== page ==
Google Earth can do many things: gaze into the cosmos, track the flu, and even stalk your friends. What it doesn’t do—or hasn’t yet, anyway—is discover the mythical lost continent of Atlantis.

A British tabloid, The Sun, claimed Friday that an image captured by users of Google Ocean “could show” Atlantis, a gigantic island described by Plato as a utopian society that “was swallowed up by the sea and vanished” after a great war with Athens. Plato was vague about the island’s location (and whether it was merely a parable or an actual place is hotly debated online), but the Sun claimed that a “host of crisscrossing lines, looking like a map of a vast metropolis” 620 miles off of Africa’s western coast, near the Canary Islands, “seem too vast and organized to be caused naturally.”

Alas, Google had to go and spoil all the fun. In a statement, the company explained that the software had actually spotted “an artifact of the data collection process.”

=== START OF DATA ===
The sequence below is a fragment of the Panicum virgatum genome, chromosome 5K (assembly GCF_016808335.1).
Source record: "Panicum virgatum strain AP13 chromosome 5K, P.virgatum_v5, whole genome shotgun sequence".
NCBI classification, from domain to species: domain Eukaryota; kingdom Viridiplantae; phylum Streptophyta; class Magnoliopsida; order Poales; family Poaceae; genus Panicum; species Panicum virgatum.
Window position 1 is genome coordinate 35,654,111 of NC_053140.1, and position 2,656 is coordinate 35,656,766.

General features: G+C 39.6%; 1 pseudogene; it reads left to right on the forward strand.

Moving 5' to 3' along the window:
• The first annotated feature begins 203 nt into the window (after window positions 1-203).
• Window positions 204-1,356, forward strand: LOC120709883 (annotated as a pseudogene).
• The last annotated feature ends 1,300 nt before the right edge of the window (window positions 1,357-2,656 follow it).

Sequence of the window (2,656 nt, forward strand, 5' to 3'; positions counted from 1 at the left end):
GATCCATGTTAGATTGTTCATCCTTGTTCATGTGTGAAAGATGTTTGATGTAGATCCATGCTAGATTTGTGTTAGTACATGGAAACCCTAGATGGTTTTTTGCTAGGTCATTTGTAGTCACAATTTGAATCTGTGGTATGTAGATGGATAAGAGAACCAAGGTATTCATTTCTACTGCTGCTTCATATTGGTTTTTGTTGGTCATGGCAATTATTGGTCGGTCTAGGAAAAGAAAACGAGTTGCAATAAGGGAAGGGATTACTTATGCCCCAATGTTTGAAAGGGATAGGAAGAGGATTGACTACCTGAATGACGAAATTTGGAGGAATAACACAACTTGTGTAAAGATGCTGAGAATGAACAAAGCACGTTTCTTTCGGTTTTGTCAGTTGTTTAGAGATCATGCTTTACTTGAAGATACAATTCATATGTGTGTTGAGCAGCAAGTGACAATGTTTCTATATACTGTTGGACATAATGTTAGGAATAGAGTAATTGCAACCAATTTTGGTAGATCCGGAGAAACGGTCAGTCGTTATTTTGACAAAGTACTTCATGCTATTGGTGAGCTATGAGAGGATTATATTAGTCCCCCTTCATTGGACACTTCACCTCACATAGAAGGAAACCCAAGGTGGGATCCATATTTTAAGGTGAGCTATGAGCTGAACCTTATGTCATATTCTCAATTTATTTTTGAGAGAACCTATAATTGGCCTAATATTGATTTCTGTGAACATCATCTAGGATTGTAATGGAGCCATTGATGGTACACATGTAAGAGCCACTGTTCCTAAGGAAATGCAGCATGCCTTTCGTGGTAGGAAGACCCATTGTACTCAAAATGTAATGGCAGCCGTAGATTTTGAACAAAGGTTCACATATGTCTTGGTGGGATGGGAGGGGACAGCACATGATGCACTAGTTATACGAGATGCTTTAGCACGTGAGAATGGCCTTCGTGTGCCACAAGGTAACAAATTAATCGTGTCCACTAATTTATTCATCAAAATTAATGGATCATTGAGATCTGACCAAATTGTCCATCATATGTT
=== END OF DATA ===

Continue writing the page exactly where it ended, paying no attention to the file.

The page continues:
“Bathymetric (or seafloor terrain) data is often collected from boats using sonar to take measurements of the sea floor," the statement said. "The lines reflect the path of the boat as it gathers the data. The fact there are blank spots between each of these lines is a sign of how little we really know about the world's oceans."

This is hardly the first time Atlantis has been “discovered.” Explorers have previously claimed to have located it in the Canary Islands, as well as off the Spanish coast, in the Mediterranean Sea, the Azores, the Caribbean, Tunisia, Sweden, Iceland and South America, we noted in this 2004 piece in Scientific American.

Bust of Plato, Museo Pio-Clementino/Marie-Lan Nguyen via Wikimedia Commons